Photographer Justin Maxon agreed. “It was so real… Nan Goldin has no filter, and I think that is a rarity. People definitely like to keep things to themselves because they’re afraid of how others will view them. I think when people can get beyond that and express themselves in a real way it’s definitely inspiring.”

“We got to see who they are now, the fun and the sad and the crazy parts, and how that played out in front of an auditorium of fans,” said Hunt.

Another Insight artist, Massimo Vitali, who was interviewed onstage by NPR’s Alex Chadwick, was equally honest about his work, saying, among other things, that light didn’t matter to him when he made his photographs, and that gallerist Marianne Boesky, who was the first to show his work, told him early on that fine art photography was about the object—the mounted and framed print—not just the photograph. “I loved Massimo,” National Geographic Traveler director of marketing Lynn Ackerson. “He’s almost like the anti-photographer, talking about photography as product and the image as object. ‘Light doesn’t matter’; who says that?!” (Find a live blog of Vitali’s talk here.)

At a festival whose tagline is “peace, love and photography,” openness and honesty about one’s work and motivations defined the majority of the artists’ talks, said photographer Martine Fougeron. “I like that people had in-depth conversations. Overall there was a truthfulness and sincerity that was deeply felt and that’s rare at festivals. It was a treat to see and understand everyone’s poetic motivation as artists.”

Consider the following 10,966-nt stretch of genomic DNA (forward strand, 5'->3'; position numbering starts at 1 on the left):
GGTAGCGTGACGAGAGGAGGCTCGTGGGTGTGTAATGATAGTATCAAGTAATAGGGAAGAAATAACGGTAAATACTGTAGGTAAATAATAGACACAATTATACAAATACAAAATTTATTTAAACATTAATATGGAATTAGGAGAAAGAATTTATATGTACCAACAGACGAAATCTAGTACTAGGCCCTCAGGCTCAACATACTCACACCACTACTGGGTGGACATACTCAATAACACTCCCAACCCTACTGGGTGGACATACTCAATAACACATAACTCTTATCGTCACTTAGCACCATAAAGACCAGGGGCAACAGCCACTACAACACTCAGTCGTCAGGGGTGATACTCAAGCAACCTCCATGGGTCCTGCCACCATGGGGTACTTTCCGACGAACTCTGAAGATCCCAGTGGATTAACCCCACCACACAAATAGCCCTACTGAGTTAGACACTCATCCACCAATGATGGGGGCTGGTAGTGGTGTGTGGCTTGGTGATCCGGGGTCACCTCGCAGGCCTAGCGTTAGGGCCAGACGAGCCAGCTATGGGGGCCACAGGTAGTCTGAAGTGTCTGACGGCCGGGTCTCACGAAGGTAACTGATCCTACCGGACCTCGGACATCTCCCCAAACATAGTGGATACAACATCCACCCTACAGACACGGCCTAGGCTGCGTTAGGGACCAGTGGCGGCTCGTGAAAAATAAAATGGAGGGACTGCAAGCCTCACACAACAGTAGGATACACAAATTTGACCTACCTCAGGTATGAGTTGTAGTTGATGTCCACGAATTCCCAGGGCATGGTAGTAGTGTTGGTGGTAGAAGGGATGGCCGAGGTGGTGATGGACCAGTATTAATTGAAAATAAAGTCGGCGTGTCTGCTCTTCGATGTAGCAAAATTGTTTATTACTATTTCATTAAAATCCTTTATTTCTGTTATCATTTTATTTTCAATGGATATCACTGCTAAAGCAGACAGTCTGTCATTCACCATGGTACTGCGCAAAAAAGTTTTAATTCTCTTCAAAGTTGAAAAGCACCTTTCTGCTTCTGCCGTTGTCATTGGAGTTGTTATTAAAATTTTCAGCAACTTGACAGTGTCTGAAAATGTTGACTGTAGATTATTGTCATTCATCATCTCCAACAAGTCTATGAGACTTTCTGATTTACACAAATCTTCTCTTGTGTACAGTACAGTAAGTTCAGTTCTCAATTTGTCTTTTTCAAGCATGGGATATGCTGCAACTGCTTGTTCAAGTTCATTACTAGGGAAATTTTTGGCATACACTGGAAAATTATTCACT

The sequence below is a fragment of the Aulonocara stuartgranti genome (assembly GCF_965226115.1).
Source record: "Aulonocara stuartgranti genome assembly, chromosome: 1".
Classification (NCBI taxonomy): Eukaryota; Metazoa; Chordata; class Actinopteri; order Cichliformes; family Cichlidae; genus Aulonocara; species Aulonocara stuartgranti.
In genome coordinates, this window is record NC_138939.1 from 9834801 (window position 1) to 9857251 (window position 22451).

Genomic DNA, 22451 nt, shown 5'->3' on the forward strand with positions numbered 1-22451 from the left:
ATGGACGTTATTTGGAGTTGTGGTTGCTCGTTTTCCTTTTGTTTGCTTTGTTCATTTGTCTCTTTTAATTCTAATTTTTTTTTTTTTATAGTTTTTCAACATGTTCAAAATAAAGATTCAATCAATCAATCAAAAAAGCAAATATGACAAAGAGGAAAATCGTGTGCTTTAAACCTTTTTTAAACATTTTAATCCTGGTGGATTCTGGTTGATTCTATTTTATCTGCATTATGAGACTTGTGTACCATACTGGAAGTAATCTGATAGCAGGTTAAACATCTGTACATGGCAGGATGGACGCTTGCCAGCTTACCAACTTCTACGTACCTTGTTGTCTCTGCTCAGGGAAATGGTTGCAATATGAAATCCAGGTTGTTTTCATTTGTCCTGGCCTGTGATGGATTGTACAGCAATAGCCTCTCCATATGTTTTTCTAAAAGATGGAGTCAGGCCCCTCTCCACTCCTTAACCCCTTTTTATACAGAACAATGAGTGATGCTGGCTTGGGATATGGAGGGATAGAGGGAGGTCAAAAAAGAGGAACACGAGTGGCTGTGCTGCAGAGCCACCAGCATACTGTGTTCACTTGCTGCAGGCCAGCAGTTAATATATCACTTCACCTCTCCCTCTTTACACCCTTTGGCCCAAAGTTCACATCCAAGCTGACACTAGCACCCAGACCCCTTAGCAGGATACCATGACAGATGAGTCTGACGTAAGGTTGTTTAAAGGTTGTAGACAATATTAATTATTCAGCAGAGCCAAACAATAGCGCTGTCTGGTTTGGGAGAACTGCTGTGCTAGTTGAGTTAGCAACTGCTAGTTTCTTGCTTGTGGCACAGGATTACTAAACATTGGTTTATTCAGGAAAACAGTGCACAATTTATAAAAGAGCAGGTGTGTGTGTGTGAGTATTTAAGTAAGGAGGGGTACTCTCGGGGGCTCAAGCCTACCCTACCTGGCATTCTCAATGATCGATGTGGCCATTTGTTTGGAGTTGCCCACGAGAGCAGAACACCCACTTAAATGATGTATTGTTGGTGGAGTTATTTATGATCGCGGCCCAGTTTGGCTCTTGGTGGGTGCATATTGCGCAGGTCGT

And while the chance to see great exhibitions and talks by icons of the photo industry inspired many, connecting and building relationships with peers was just as important.

“These sorts of events are about community building, that’s why I come,” Maxon said. “There’s work I’ve seen that I’m inspired by, but I think for the most part it’s about seeing people that I haven’t seen in a long time, building those relationships—because that’s what the photographic industry is about.”

I always enjoy photographic festivals because it’s a gathering of the tribe,” said Magnum photographer and Burn Magazine editor David Alan Harvey, who announced the winner of Burn’s Emerging Photographer Grant at the Festival. “It’s a gathering of a lot of the icons, like here in Charlottesville, but mostly it’s a celebration of the new, emerging photographers and that’s what I’m all about and that’s why I’m here. I saw a lot of work tonight and last night [in the “Shots” and “Works” multimedia projections] that was impressive. The main thing is just to reaffirm the place that photography has as a language. I know that, I always believe that, but it’s always nice to see it all over again and see new people doing new things.”

“LOOK was excellent,” concluded photographer Donald Weber: “It was like being hugged by your mother—a warm, welcoming embrace, regardless of the stupid things you may have done.”

—By Amber Terranova and Conor Risch

Related: LOOK3 2011: Ashley Gilbertson’s Exhibition About Dead Soldiers Defaced
LOOK3 2011: Med Co BD Hosts Conversation On Global Health Photo Opportunities
LOOK3 2011: Ashley Gilbertson On War, PTSD and His Project Bedrooms of the Fallen
LOOK3 2011: Christopher Anderson On Working Close to Home
LOOK3 2011: Antonin Kratochvil Chats With Scott Thode